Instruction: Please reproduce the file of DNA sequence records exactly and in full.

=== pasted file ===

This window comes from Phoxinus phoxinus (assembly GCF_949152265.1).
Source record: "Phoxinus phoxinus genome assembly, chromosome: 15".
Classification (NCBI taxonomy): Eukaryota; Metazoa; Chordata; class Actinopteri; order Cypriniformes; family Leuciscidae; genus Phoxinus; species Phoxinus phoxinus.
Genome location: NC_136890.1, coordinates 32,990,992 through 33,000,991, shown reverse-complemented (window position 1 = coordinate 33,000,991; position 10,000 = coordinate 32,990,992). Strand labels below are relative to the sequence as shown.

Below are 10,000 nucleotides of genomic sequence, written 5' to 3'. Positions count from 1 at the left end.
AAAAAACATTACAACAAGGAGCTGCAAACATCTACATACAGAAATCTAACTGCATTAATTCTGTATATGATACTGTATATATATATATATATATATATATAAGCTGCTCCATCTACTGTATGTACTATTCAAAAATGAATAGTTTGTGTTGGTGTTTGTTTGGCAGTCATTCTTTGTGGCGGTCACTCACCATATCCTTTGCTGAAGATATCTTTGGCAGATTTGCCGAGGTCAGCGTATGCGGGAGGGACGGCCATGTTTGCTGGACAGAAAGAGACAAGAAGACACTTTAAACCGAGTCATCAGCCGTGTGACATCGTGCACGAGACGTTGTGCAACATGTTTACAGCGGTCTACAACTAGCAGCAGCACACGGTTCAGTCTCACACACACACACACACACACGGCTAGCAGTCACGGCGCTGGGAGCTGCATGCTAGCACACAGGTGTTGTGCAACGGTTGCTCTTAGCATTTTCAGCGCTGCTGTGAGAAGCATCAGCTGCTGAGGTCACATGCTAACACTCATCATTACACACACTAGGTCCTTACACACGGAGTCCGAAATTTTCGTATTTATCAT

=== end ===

This window comes from Phoxinus phoxinus (assembly GCF_949152265.1).
Source record: "Phoxinus phoxinus genome assembly, chromosome: 15".
Classification (NCBI taxonomy): Eukaryota; Metazoa; Chordata; class Actinopteri; order Cypriniformes; family Leuciscidae; genus Phoxinus; species Phoxinus phoxinus.
Genome location: NC_136890.1, coordinates 32,990,992 through 33,000,991, shown reverse-complemented (window position 1 = coordinate 33,000,991; position 10,000 = coordinate 32,990,992). Strand labels below are relative to the sequence as shown.

Below are 10,000 nucleotides of genomic sequence, written 5' to 3'. Positions count from 1 at the left end.
AAAAAACATTACAACAAGGAGCTGCAAACATCTACATACAGAAATCTAACTGCATTAATTCTGTATATGATACTGTATATATATATATATATATATATATAAGCTGCTCCATCTACTGTATGTACTATTCAAAAATGAATAGTTTGTGTTGGTGTTTGTTTGGCAGTCATTCTTTGTGGCGGTCACTCACCATATCCTTTGCTGAAGATATCTTTGGCAGATTTGCCGAGGTCAGCGTATGCGGGAGGGACGGCCATGTTTGCTGGACAGAAAGAGACAAGAAGACACTTTAAACCGAGTCATCAGCCGTGTGACATCGTGCACGAGACGTTGTGCAACATGTTTACAGCGGTCTACAACTAGCAGCAGCACACGGTTCAGTCTCACACACACACACACACACACGGCTAGCAGTCACGGCGCTGGGAGCTGCATGCTAGCACACAGGTGTTGTGCAACGGTTGCTCTTAGCATTTTCAGCGCTGCTGTGAGAAGCATCAGCTGCTGAGGTCACATGCTAACACTCATCATTACACACACTAGGTCCTTACACACGGAGTCCGAAATTTTCGTATTTATCAT